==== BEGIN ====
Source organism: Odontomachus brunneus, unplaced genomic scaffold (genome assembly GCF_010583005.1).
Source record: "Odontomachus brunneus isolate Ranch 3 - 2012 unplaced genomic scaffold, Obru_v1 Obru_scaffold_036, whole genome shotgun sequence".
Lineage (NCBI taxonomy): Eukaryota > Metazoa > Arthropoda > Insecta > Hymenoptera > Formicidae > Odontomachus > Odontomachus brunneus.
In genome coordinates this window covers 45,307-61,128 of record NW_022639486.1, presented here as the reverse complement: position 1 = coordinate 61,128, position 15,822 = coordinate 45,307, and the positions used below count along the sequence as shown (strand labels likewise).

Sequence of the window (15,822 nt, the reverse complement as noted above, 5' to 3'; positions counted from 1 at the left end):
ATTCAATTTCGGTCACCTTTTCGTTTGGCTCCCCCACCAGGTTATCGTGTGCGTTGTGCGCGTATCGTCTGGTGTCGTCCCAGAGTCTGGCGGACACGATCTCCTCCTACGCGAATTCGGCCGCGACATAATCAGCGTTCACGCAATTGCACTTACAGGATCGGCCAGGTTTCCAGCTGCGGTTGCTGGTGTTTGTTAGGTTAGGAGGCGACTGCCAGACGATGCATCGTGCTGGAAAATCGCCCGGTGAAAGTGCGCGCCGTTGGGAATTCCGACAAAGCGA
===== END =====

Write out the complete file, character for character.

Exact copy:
Source organism: Odontomachus brunneus, unplaced genomic scaffold (genome assembly GCF_010583005.1).
Source record: "Odontomachus brunneus isolate Ranch 3 - 2012 unplaced genomic scaffold, Obru_v1 Obru_scaffold_036, whole genome shotgun sequence".
Lineage (NCBI taxonomy): Eukaryota > Metazoa > Arthropoda > Insecta > Hymenoptera > Formicidae > Odontomachus > Odontomachus brunneus.
In genome coordinates this window covers 45,307-61,128 of record NW_022639486.1, presented here as the reverse complement: position 1 = coordinate 61,128, position 15,822 = coordinate 45,307, and the positions used below count along the sequence as shown (strand labels likewise).

Sequence of the window (15,822 nt, the reverse complement as noted above, 5' to 3'; positions counted from 1 at the left end):
ATTCAATTTCGGTCACCTTTTCGTTTGGCTCCCCCACCAGGTTATCGTGTGCGTTGTGCGCGTATCGTCTGGTGTCGTCCCAGAGTCTGGCGGACACGATCTCCTCCTACGCGAATTCGGCCGCGACATAATCAGCGTTCACGCAATTGCACTTACAGGATCGGCCAGGTTTCCAGCTGCGGTTGCTGGTGTTTGTTAGGTTAGGAGGCGACTGCCAGACGATGCATCGTGCTGGAAAATCGCCCGGTGAAAGTGCGCGCCGTTGGGAATTCCGACAAAGCGA